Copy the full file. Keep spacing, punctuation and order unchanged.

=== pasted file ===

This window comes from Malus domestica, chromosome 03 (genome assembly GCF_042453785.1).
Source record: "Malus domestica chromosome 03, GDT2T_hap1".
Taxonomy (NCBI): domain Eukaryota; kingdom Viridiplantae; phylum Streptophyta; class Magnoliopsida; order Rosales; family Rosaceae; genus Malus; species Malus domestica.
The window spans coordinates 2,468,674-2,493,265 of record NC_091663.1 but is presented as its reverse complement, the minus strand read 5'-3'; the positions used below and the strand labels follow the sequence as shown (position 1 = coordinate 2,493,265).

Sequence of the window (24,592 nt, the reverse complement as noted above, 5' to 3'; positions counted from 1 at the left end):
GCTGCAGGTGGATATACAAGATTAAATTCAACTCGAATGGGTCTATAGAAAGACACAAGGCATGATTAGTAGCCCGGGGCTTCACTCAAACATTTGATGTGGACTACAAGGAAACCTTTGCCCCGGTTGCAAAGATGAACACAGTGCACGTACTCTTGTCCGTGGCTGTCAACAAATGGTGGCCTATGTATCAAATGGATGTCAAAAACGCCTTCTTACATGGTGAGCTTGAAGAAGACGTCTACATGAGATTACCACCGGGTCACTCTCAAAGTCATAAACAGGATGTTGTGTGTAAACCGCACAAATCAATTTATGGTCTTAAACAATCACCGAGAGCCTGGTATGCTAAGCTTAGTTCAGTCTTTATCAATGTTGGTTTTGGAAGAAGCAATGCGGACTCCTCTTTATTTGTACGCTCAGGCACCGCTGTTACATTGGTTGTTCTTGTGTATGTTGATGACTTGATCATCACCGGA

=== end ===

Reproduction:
This window comes from Malus domestica, chromosome 03 (genome assembly GCF_042453785.1).
Source record: "Malus domestica chromosome 03, GDT2T_hap1".
Taxonomy (NCBI): domain Eukaryota; kingdom Viridiplantae; phylum Streptophyta; class Magnoliopsida; order Rosales; family Rosaceae; genus Malus; species Malus domestica.
The window spans coordinates 2,468,674-2,493,265 of record NC_091663.1 but is presented as its reverse complement, the minus strand read 5'-3'; the positions used below and the strand labels follow the sequence as shown (position 1 = coordinate 2,493,265).

Sequence of the window (24,592 nt, the reverse complement as noted above, 5' to 3'; positions counted from 1 at the left end):
GCTGCAGGTGGATATACAAGATTAAATTCAACTCGAATGGGTCTATAGAAAGACACAAGGCATGATTAGTAGCCCGGGGCTTCACTCAAACATTTGATGTGGACTACAAGGAAACCTTTGCCCCGGTTGCAAAGATGAACACAGTGCACGTACTCTTGTCCGTGGCTGTCAACAAATGGTGGCCTATGTATCAAATGGATGTCAAAAACGCCTTCTTACATGGTGAGCTTGAAGAAGACGTCTACATGAGATTACCACCGGGTCACTCTCAAAGTCATAAACAGGATGTTGTGTGTAAACCGCACAAATCAATTTATGGTCTTAAACAATCACCGAGAGCCTGGTATGCTAAGCTTAGTTCAGTCTTTATCAATGTTGGTTTTGGAAGAAGCAATGCGGACTCCTCTTTATTTGTACGCTCAGGCACCGCTGTTACATTGGTTGTTCTTGTGTATGTTGATGACTTGATCATCACCGGA